Monday, November 26, 2007

Wisconsin: Another Day Older and Deeper in Debt

The State of Wisconsin should adopt Tennessee Ernie Ford's "Sixteen Tons" as its theme song.

To pay for highways, buildings and environmental programs, state government slid 87% deeper in long-term debt over the past 10 years.

According to the Legislative Fiscal Bureau, the state had $8.28 billion in general-obligation, transportation and environmental debt in mid-2006; the same debts totaled $4.41 billion in 1996.

You can call that 'an 87% increase,' or you can say that 'it damn near doubled.'

Principal and interest payments on general-obligation bonds will exceed $700 million for the first time this year; and payments on transportation bonds will cost an additional $174 million.

Don't you just love this steaming-pile explanation?

Schmiedicke said incurring more debt allowed Doyle and legislators to protect public schools, aid to local governments and the transportation infrastructure. It also freed up state aid to control increases in property tax bills, he added.

Let me translate:

"Protect" WEAC, the RoadBuilders, and local co-conspirator Spend It Now gummints, not to mention AFSCME employees of those locals.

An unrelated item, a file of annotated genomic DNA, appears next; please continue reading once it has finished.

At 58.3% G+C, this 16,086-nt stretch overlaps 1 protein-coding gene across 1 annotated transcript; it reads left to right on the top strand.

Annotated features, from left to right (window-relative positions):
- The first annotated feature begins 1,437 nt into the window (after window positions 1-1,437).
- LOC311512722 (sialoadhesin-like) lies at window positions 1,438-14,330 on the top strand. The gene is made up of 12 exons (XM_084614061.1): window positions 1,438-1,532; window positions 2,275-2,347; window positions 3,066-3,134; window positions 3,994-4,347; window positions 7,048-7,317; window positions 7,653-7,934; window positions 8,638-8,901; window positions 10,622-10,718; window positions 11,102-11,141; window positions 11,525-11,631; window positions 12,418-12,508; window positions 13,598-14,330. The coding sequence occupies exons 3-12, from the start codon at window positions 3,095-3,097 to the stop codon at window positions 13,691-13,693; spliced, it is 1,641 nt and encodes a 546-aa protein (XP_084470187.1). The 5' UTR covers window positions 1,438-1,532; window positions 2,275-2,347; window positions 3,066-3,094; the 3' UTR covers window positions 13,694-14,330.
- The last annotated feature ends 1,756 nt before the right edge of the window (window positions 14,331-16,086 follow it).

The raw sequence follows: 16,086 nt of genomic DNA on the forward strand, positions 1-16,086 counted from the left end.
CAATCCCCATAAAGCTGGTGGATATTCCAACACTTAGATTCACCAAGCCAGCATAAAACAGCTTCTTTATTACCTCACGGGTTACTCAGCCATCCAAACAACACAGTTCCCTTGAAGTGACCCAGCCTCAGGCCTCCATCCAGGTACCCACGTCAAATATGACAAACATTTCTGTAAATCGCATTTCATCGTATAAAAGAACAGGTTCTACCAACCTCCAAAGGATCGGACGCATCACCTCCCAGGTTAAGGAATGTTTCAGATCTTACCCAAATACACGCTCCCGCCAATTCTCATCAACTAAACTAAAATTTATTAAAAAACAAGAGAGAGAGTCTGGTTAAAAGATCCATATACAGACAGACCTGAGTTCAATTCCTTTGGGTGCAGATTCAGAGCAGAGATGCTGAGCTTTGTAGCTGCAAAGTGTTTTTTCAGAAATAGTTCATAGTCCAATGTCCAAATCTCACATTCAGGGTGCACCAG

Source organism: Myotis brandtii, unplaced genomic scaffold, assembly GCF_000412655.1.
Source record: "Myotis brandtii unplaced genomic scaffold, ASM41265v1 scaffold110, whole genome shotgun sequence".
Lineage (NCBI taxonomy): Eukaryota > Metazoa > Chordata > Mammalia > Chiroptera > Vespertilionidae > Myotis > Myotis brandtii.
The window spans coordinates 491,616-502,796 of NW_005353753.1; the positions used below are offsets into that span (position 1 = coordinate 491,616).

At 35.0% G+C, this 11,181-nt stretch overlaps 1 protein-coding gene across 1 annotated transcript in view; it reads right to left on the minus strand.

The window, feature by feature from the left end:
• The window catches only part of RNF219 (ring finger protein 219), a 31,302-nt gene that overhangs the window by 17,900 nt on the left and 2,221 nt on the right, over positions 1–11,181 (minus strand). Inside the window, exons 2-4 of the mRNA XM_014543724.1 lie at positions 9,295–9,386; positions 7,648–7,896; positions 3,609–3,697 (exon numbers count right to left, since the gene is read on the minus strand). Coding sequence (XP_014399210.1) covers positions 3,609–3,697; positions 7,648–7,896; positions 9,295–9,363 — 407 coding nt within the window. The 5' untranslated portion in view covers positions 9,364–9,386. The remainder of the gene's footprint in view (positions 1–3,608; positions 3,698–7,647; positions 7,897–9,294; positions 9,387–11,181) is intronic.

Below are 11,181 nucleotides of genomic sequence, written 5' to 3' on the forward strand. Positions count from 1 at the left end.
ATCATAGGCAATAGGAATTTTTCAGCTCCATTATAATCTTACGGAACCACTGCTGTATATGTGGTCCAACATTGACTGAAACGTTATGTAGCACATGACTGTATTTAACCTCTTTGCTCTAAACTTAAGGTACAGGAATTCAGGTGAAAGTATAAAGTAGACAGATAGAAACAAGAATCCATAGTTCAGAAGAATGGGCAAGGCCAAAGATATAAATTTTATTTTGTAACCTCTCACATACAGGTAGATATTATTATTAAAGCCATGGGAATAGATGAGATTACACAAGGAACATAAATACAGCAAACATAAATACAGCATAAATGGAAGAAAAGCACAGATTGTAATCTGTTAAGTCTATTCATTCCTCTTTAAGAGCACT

Wisconsin has the largest deficit of any state, under the so-called generally accepted accounting principles, or GAAP, system of budgeting, Berry noted. Berry said the state's annual deficit under GAAP - which reflects the imbalance between future spending commitments and expected tax collections - is $2.1 billion

Not to worry!

...state officials discount the GAAP budgeting method. Wisconsin is unique because it promises to return $6 out of every $10 collected in future taxes to local governments - a cash-flow cycle that GAAP goes not take into account, officials said

That's a crock, folks. GAAP is GAAP is GAAP, and just because the State is sending money to the locals doesn't make it a rose.

Face it: it's the SPENDING, STUPID!!!

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